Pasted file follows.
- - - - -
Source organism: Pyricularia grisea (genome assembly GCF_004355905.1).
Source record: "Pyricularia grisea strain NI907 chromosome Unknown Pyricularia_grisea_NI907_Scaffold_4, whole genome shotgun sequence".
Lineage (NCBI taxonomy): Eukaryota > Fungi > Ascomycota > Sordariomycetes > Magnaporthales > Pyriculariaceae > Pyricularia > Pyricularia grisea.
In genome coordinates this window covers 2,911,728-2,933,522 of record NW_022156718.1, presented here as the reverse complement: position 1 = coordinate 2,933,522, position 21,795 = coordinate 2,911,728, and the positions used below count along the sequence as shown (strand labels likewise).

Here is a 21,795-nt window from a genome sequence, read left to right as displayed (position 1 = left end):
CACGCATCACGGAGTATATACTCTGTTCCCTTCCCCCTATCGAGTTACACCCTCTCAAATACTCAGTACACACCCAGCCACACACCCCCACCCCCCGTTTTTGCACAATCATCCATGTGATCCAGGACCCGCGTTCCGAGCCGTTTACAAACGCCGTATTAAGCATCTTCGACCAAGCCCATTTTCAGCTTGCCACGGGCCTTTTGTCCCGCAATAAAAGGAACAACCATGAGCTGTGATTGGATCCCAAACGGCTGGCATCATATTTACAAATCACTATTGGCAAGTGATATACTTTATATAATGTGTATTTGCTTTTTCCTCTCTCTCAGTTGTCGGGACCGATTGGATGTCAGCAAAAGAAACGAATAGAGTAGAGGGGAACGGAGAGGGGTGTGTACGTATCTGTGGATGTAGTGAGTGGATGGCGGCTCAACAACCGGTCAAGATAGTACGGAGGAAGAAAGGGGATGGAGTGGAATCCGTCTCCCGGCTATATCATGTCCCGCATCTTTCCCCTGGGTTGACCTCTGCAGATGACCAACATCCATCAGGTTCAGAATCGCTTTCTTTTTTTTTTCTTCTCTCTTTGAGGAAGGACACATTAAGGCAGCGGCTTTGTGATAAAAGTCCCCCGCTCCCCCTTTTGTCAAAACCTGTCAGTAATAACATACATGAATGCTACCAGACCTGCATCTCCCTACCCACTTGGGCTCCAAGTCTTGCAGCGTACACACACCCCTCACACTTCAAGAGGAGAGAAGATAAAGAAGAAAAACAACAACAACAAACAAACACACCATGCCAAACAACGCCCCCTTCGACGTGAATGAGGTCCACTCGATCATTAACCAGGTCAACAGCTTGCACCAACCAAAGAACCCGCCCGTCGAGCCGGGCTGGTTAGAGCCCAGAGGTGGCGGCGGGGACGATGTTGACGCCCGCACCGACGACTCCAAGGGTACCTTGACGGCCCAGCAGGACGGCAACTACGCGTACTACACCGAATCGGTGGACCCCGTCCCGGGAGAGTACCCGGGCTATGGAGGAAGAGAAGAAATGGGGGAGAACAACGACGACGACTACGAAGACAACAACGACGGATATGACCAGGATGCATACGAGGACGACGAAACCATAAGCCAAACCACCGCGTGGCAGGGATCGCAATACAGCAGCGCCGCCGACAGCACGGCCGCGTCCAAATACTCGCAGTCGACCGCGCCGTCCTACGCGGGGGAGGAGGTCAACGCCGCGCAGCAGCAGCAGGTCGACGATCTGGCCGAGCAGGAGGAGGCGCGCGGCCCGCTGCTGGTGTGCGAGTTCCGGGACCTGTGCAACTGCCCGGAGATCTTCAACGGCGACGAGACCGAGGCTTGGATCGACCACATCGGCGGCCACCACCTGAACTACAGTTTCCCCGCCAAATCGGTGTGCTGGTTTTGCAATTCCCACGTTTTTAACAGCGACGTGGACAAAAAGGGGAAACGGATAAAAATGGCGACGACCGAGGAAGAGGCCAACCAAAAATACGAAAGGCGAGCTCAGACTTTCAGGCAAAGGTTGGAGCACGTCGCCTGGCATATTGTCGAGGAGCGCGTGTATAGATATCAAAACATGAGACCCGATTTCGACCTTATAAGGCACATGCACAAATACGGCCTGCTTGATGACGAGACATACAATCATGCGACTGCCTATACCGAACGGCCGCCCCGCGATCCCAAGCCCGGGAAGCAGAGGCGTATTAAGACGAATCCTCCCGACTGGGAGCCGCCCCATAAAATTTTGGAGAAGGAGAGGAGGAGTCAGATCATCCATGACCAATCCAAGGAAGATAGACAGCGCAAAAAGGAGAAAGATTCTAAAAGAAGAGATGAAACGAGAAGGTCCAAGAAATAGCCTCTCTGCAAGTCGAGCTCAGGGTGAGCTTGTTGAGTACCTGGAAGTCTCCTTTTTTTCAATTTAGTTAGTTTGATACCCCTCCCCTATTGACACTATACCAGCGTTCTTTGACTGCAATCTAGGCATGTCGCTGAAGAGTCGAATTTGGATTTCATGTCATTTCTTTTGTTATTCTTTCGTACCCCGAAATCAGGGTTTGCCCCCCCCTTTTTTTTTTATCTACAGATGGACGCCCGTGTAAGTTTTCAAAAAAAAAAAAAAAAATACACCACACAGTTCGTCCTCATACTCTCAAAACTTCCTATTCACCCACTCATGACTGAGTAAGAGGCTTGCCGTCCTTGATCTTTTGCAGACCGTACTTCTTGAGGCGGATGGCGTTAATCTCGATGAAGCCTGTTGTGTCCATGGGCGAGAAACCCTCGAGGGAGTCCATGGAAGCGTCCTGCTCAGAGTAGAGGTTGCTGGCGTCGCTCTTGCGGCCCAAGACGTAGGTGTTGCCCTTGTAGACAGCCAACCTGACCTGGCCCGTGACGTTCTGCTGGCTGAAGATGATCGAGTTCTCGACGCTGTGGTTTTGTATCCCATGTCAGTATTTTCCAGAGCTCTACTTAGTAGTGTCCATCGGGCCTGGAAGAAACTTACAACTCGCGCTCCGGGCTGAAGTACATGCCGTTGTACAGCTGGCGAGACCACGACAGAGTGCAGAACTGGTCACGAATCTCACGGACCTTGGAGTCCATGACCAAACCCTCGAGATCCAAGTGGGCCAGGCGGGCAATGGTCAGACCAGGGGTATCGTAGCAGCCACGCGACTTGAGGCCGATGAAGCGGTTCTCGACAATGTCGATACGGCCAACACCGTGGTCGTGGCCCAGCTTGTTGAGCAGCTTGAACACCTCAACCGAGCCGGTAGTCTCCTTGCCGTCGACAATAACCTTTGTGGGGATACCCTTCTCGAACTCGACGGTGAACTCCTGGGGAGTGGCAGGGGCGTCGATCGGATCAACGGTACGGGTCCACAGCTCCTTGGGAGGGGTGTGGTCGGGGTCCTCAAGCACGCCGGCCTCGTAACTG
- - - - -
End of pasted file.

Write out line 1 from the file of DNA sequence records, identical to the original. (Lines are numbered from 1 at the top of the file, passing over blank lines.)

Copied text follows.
Source organism: Pyricularia grisea (genome assembly GCF_004355905.1).